Bangladesh Turns 50
Bangladesh celebrates its 50th anniversary, writes Mohammed Rahman, since gaining independence in 1971. For many Bengalis, independence is a mixed celebration of their people’s right to self-determine and commemoration of the lives changed and lost during the struggle.
At the Foundation we’re proud to celebrate, commemorate and support our Bangladeshi community who have shaped the East London we love.
The Bangladesh Liberation War was fought between Bangladesh (then East Pakistan) and West Pakistan to gain independence from oppressive governance since the partition of India in 1947. This included attempts to erase the Bengali language, the economic exploitation of Bangladesh by West Pakistan, religious persecution of non-Muslim communities and racism.
On 25 March 1971 when war broke out, Sheikh Mujibur Rahman, the first prime minister, declared Bangladesh’s independence which was announced the following day. Over nine months the West Pakistan military launched Operation Searchlight– a campaign to crush the Bangladeshi people’s struggle for freedom. Deaths from the war range from 300,000 to three million with 10 million refugees fleeing to India. West Pakistan surrendered to the Bangladeshi Mukti Bahini liberation army on 16 December 1971.
From the 1800s to 2021, Bengalis have contributed much to East London and the wider UK in areas spanning racial justice, enterprise, food, the arts, sport, science and more.
With over 450,000 Bengalis in the UK today, the community has a rich history of establishing itself here while keeping strong ties with Bangladesh and Bengali-speaking India. This started with the arrival of lascars (seamen) as part of the East India Company’s colonial activity in the 1800s. Then came the post-war migrations as workers from the Commonwealth filled the labour vacuum. Another wave of migration came in the 1960s and 70s due to political unrest in Bangladesh and opportunity in the UK- that brings us to the migration of today as people continue to move here.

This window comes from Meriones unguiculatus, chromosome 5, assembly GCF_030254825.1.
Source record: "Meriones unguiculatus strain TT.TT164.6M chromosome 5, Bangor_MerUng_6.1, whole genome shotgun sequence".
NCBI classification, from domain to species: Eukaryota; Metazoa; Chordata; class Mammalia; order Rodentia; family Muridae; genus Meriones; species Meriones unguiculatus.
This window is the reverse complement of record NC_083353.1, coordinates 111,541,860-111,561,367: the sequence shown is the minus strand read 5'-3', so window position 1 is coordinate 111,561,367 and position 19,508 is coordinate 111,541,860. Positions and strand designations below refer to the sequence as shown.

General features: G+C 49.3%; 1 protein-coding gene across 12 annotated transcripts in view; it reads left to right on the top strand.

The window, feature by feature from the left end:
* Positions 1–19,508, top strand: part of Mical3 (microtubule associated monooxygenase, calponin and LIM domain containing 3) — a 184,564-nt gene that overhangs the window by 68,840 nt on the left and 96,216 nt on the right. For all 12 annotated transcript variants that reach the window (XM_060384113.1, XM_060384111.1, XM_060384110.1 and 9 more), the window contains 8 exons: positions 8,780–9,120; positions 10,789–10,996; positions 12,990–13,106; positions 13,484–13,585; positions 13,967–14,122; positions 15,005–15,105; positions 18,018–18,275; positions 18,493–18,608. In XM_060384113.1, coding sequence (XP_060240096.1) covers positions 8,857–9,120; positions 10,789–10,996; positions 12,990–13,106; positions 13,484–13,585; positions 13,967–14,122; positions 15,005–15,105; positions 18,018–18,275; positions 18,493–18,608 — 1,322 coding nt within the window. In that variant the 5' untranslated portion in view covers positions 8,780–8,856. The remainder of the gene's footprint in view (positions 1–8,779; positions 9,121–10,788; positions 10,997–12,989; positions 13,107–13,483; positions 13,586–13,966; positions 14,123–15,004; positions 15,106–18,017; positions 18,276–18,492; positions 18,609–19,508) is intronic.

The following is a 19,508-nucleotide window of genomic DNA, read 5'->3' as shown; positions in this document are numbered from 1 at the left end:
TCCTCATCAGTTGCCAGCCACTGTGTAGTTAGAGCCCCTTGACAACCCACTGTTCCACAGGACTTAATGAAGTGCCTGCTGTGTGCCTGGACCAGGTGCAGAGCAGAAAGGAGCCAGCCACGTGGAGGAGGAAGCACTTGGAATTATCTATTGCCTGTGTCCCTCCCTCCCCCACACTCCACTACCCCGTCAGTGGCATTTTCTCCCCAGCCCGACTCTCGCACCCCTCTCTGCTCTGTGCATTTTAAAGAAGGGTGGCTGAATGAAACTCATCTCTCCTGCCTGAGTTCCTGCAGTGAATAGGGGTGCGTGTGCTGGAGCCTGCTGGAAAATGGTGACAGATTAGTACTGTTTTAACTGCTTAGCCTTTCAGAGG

During the 1960s and 70s, many came as textile workers and restaurateurs to settle in East London in what is now Spitalfields and Banglatown. They were met with hostility and racism from members of the National Front, but through grassroots organisation and antiracist protest, the community was able to drive the National Front out. This paved the way for the racial coexistence we enjoy today in East London.
The list of British-Bengali excellence is long, ranging from TV personality, chef and mental health activist Nadiya Hussain, journalist Ash Sarkar, entrepreneur Iqbal Ahmed (OBE) and model Ramzan Miah to list a few. Despite this, Bengalis are still statistically underserved and have been disproportionately impacted by the Covid-19 pandemic.
Through our work we aim to support the community through recognising local talent, sharing opportunities and encouraging applications to our funding streams.
To find out more about how East London organisations are honouring Bangladesh’s 50th, here is a round-up of free opportunities over the coming months:
26 March 2021
Nijjor Manush, an East London based Bangladeshi community organisation, is holding a round table from 6pm-7pm for Bangladeshis to share their histories and memories of the 1971 Liberation War.
Newham Council is hosting “Heritage, Culture and Tradition: Being British, Bangladeshi & Me”, a free talk from 6pm – 7.30pm featuring academics, inspirational speakers and public figures including Dr Aminul Hoque MBE, Dr Farzana Hussain, Mumzy Stranger, Nadia Ali, Syed Ahmed and Ramzan Miah.
March & April 2021
25 March — 20 May
Tower Hamlets Local History Library and Archive presents a free online programme of events, talks and workshops.